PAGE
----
Pence Latin America tour clouded by Trump threat against Venezuela

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"Venezuela categorically rejects the unfriendly and warmongering declarations of Trump, who has threatened us with a military intervention, in violation of United Nations principles and global law", said the foreign minister.

Vice President Mike Pence's visit to Latin America comes amid unrest in Venezuela and concern by its neighbors about a possible American military role.

Immediately after landing in Cartagena, Pence met privately with Colombian President Juan Manuel Santos at the oceanfront presidential compound here, with Pence telling Santos that he came with warm greetings from Trump.

Petroleos de Venezuela (PDVSA), has been secretly negotiating since at least early this year with Russia's biggest state-owned oil company, Rosneft - offering ownership interests in up to nine of Venezuela's most productive petroleum projects, according to a top Venezuelan government official and two industry sources familiar with the talks. "It is not the first time that Trump has acted like this towards Venezuela, which has been besieged for a long time", said Cristobal Alva, a Venezuelan poet from Guatire in the northern state of Miranda.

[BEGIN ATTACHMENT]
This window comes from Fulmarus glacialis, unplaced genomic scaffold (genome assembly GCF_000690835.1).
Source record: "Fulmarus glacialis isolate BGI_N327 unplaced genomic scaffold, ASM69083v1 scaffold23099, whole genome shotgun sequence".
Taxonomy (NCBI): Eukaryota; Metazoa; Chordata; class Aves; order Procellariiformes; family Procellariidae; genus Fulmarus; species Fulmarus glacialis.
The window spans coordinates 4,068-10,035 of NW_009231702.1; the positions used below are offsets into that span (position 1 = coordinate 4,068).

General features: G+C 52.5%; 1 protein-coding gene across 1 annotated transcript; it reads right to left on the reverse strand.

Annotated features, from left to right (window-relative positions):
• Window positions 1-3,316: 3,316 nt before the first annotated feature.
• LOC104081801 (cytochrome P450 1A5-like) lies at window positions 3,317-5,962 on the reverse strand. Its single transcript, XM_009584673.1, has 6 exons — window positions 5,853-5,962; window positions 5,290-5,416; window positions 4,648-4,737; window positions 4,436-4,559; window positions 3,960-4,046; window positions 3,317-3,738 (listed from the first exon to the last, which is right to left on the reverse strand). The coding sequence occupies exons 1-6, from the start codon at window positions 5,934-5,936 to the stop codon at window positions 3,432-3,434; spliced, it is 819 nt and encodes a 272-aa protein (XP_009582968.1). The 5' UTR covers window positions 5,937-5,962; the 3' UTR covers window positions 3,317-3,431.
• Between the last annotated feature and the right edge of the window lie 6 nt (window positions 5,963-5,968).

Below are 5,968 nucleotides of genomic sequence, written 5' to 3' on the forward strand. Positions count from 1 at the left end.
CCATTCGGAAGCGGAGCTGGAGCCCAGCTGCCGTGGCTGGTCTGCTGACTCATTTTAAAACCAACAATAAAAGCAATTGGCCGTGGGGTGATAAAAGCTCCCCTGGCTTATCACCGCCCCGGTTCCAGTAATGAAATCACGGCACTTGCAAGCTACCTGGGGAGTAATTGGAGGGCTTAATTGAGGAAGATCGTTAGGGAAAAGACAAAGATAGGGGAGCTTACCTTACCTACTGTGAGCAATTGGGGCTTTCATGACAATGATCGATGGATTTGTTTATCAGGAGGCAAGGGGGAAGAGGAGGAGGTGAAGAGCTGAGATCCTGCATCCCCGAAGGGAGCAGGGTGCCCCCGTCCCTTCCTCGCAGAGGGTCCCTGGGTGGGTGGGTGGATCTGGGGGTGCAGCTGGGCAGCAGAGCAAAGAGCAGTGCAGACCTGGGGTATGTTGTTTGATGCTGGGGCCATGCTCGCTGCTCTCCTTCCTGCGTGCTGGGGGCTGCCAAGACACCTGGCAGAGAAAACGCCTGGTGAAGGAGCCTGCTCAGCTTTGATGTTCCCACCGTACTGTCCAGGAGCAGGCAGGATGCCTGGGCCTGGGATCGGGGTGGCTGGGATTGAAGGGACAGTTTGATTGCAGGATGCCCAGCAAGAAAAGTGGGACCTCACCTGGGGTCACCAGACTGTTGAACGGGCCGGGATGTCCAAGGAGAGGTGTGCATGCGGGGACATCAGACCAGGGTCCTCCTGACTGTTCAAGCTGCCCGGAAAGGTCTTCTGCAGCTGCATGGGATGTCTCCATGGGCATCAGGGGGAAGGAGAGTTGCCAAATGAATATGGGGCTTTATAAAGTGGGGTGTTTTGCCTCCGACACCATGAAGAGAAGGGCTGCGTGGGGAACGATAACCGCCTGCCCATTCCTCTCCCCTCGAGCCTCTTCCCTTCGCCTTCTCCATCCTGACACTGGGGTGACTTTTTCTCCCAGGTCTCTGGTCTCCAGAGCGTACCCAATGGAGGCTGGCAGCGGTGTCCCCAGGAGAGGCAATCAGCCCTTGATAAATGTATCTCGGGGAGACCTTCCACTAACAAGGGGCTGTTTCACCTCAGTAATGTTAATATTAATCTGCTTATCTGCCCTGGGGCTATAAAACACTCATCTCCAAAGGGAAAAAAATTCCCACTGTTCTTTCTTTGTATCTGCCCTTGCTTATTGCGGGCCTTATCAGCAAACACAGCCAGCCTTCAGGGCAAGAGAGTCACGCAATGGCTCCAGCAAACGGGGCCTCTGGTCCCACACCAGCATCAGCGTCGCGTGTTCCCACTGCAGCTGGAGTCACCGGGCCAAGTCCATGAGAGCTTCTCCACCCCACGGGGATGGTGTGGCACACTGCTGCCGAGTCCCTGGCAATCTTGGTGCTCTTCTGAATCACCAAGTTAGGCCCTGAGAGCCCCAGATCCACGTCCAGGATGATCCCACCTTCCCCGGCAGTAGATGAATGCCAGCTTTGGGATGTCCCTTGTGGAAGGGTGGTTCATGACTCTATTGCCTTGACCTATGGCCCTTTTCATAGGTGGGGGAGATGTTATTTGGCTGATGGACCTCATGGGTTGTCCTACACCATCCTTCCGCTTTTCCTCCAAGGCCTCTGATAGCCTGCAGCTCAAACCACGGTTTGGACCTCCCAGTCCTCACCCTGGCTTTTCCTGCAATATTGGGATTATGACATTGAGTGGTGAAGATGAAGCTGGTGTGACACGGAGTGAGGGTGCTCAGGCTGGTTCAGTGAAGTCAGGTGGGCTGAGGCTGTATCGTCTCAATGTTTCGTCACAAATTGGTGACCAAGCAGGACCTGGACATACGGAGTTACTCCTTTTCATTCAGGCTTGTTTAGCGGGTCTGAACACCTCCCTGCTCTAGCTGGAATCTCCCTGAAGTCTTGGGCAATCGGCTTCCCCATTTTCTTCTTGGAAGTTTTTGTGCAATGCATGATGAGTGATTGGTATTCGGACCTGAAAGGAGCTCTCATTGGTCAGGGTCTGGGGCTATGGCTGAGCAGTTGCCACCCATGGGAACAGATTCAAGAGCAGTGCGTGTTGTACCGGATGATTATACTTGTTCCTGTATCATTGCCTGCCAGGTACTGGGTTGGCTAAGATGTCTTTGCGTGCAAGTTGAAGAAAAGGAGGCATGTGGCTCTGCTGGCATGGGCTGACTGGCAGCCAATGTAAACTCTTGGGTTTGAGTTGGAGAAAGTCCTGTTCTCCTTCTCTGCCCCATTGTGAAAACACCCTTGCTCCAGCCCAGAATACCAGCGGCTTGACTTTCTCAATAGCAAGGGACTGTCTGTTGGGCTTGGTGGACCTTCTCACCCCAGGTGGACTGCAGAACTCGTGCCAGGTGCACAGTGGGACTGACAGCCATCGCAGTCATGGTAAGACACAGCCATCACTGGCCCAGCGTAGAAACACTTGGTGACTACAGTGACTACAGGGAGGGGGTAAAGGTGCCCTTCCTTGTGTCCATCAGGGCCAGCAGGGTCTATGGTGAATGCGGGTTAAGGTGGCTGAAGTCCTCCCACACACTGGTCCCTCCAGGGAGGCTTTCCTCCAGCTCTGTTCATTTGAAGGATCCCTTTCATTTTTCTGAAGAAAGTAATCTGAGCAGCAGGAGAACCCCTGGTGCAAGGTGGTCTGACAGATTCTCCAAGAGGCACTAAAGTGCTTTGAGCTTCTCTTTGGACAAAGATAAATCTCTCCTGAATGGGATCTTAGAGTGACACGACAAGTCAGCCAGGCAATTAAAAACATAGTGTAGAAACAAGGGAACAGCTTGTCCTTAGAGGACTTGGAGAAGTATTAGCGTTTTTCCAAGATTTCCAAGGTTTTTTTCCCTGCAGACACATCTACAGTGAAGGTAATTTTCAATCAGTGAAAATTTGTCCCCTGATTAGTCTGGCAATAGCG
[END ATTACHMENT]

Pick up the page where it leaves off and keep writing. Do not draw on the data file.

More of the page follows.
Pence and his wife, Karen, were greeted by a military honor guard on the tarmac at Rafael Nunez International Airport, where they were greeted by the Colombian minister of foreign affairs, the US ambassador to Colombia and the Colombian ambassador to the USA, among other officials. Venezuela is not very far away and the people are suffering, and they are dying.

She highlighted the "moral and military...preparation" of the Venezuelan people and added that "diplomacy" was the right way to resolve conflicts.

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Cayetano also said the country had no intention of raising the ruling any time soon, "because we won't make any progress". The "dual suspension" argument was first floated in March , when foreign minister Wang Yi spoke to reporters in Beijing .

Colombia's Foreign Ministry issued a statement saying it rejected the use of "military measures and the use of force" when dealing with Venezuela.

The Trump administration must also work to convince the European Union to sanction significantly more members of the Maduro government, many of whom have family members living overseas in luxury after stealing hundreds of billions of dollars from the Venezuelan treasury, because "broader sanctions could help splinter Maduro's support and encourage a transition away from dictatorship". McMaster told ABC's "This Week".

Venezuelan Defense Minister Vladimir Padrino has described United States President Donald Trump's warning of a possible military action as a "crazy act" by an "extremist elite".

Trump's saber-rattling has instead boosted Maduro's claim that American aggression is behind all of Venezuela's problems and that opposition leaders are puppets of the US and has even made some of the dictator's strongest detractors criticize Trump. He will tour the newly expanded Panama Canal.

In Colombia, Pence is also expected to highlight trade, business investment and other ties between the nations, including US support for the country's efforts to implement its peace deal with the Revolutionary Armed Forces of Colombia.